Further into the void of Nine Inch Nails
The Daily Texan 06/07/00

Nine Inch Nails is Trent Reznor. Declaring that sentiment means one understands what Nine Inch Nails is all about, while still missing the point entirely. It's more than one man, or one programmer/producer. Delve deeper and there is an entire body of musicians that contribute to the musical machine that revolutionized modern rock in the 1990s. From the days of the outfit's first LP, 1989's Pretty Hate Machine, to last year's release of The Fragile, the band has redefined what it means to be rock 'n' roll. What's more, NIN has redefined what it means to be a rock band.

The following is an embedded photo caption --> Danny Lohner, far left, has been with Nine Inch Nails since the making of 1994's album, The Downward Spiral. Trent Reznor stands second from left. The previous text was an embedded photo caption -->

At its core, Reznor sits as the undisputed leader of NIN. One musician that has gone further than many others into the Nine Inch Nails world is Danny Lohner. A Corpus Christi native and former UT business student, Lohner found his way into Reznor's universe.

"It's obviously Trent's deal," Lohner said, recounting his days joining the band during the production of 1994's classic release The Downward Spiral. "I played a couple little tiny things [on Downward Spiral] that he just asked me. It was like, 'Hey good to meet you, you wanna try this?' And then we did this huge tour and got along really well and he was really proud of his live band. He had finally found a group of people he really related to and he didn't have to spell things out to us."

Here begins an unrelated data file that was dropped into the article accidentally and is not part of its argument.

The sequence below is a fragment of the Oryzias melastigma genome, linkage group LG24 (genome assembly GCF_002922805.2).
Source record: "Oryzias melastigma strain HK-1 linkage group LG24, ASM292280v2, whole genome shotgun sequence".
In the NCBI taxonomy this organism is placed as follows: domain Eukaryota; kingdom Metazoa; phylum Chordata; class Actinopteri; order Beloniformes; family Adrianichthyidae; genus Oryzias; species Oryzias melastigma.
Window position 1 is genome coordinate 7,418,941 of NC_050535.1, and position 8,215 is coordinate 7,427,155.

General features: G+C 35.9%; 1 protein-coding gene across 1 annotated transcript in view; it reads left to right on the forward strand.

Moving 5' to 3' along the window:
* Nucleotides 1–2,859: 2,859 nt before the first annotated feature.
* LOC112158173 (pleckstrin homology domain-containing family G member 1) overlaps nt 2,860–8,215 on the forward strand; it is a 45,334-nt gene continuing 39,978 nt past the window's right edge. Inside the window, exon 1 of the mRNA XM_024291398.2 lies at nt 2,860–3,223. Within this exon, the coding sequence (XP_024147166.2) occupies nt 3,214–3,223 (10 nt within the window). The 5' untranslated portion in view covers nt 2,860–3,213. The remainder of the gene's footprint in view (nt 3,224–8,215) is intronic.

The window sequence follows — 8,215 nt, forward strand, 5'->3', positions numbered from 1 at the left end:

This instant chemistry also found its way to bandmates Charlie Clouser and Robin Finck, who still work with Reznor and Lohner. The Downward Spiral and its world tour put Nine Inch Nails into the mainstream of American music. With a blistering, mud-soaked set at Woodstock '94 as well as a series of radio hits such as "Closer" and "Hurt," the band was selling more records than ever before. What happened after that, Lohner admits, was in its own way, a hurriedly upward spiral to work on a new NIN record.

The new album would soon be on hold as other recording opportunities entered the picture. These other projects would include soundtrack work for the films Natural Born Killers, Lost Highway and the video game Quake. In addition, an up-and-coming rock group called Marilyn Manson would ask Reznor to produce their breakthrough album, Antichrist Superstar.

Once the Lost Highway soundtrack came around and Reznor needed to record a single which would become the radio hit "The Perfect Drug" something unthinkable happened. Reznor asked for some help. From that collaboration, the mood of the band's next record was soon realized.

Lohner was able to toss his songwriting hat into the ring and The Fragile featured a much larger number of co-writers than any NIN album before it. Yet, there still lacked some of the heavy collaboration Lohner had hoped for.

"Trent had so many ideas and so much stuff going on that the role switched from initially being able to write songs together. The role, unfortunately for me, switched to supplementing his songs with whatever I could add to them," he confessed.

The band took a stylish New Orleans mansion and converted it into their own, massive studio. Keeping with the group's attempts to remain on the cutting edge of music technology, Lohner found himself working with advanced production equipment.

"Me and Charlie each had an individual studio upstairs, like small studios, and we were all hooked together over a local network on the computer. So [Reznor] could shoot us stuff up to our computer or we could shoot stuff back down to him. He could sift through it or pick things," Lohner said.